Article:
06/25/20 #SameHere Hero: Matt Wolff

Today’s #SameHere Hero: Matt Wolff

For 40+ years, all of my friends and family knew me as someone who is always on the go. My calendar was full of concerts, sporting events, annual vacations with friends. It was a running joke.

I was a happy person even though I had gone through some tough times. It took me over 10 years to get a job worth putting on my resume. I had long stretches of unemployment (even though I still went on my trips and attended lots of events). My father passed away from Pancreatic Cancer when I was 29.

I eventually found resume worthy jobs (WorldWide Ticketcraft and LexisNexis) and had some pretty successful years. Life was really great and I was as busy as ever having a great time. My fun factor was off the charts.

In January of 2016, I met my future wife. We were exclusive pretty quickly, which was a big change for me. Everything was going well and about a year and a half later I sold my house and moved in with her. Another huge change for me as I had never lived with a girlfriend before. I was still very happy with life and with the decision. Fun Factor was still off the charts. We traveled the world and genuinely enjoyed spending time together.

After 3 straight years of achieving Circle of Excellence at LexisNexis (you win an international trip and get a nice bonus), my compensation plan was changed and now I had no chance for COE. I started making less money each year and had some issues at work. I wasn’t happy there, but still happy overall. I started to look for another job but didn’t find anything worth moving to.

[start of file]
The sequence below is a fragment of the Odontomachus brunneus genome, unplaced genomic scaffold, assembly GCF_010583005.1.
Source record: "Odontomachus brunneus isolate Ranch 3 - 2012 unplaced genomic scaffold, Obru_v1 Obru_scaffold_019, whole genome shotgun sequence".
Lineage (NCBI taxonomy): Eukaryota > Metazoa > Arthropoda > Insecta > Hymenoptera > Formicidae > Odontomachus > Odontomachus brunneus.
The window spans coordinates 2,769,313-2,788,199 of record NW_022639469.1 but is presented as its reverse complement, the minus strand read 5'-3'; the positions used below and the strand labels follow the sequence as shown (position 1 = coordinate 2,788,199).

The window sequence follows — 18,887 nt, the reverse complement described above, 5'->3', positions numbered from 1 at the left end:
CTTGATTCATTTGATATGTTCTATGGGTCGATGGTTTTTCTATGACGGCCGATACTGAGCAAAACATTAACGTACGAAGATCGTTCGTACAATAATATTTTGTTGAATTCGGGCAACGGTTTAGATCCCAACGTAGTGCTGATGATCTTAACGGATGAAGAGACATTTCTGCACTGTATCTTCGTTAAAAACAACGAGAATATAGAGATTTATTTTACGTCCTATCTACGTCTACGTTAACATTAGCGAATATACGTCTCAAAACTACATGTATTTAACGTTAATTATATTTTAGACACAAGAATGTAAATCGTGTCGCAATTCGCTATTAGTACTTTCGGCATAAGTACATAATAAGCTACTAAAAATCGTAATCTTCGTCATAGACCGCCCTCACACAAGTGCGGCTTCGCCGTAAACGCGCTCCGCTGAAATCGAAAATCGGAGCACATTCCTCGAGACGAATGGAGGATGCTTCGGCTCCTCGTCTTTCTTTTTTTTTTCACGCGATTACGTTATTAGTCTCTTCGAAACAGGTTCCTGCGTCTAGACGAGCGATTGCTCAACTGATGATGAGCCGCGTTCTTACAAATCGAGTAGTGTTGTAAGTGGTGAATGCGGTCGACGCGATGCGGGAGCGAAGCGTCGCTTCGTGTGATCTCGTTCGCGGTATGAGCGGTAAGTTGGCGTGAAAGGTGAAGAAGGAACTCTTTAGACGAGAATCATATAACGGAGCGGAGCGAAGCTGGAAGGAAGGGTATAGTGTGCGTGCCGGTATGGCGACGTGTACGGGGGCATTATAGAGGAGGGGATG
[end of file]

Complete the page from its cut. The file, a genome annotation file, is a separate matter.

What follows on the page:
In November of 2017, Sixthman put together a Warped Tour cruise. I was a Sixthman veteran as I go on The Rock Boat every year). It sailed out of New Orleans and I decided to go. I went alone but there would be other Rock Boaters that I know. I flew in a couple of days early to enjoy New Orleans. For some reason a few days prior I was feeling tired and not hungry and not wanting to go out. When in New Orleans, I slept a lot and didn’t eat much which is very unusual for me anywhere, especially one of my favorite cities. I forced myself to get out of the hotel and go eat. I went to Bourbon Street, Hornets NBA game, and a King Cake festival. It was okay. I didn’t have as good a time as I normally would and I felt anxious. I finally got on the ship and it was an awesome vacation. I had a great time, my appetite was back and was excited to be out and about. When I got home everything was fine and so I thought maybe I just had a moment.

Fast Forward to September of 2018. I asked my girlfriend to marry me. I was very excited about it, even as I was ring shopping. I decided to surprise her and boy was she surprised. She actually thought I was kidding and it got awkward for a few minutes when I had to explain that it was real. I was still unhappy at work but I had started a company called Ticket Time Machine so I was excited about the future and still very happy overall.

In December of 2018, I started to have some of the same symptoms as before. I was tired all the time and slept a lot. I lost my appetite and my desire to go anywhere. I had a trip planned to see my nieces and nephews and I remember calling my brother and sister the day before and telling them that I didn’t want to go because I didn’t want to be around everyone feeling like this. I ended up going and while I didn’t enjoy it the way I normally would, I’m still glad I was able to make myself go.

I didn’t tell a lot of people what was going on, but the ones I did mostly figured it was because of getting engaged or my job. They thought I was just down. I knew it was more but still thought I could beat it on my own.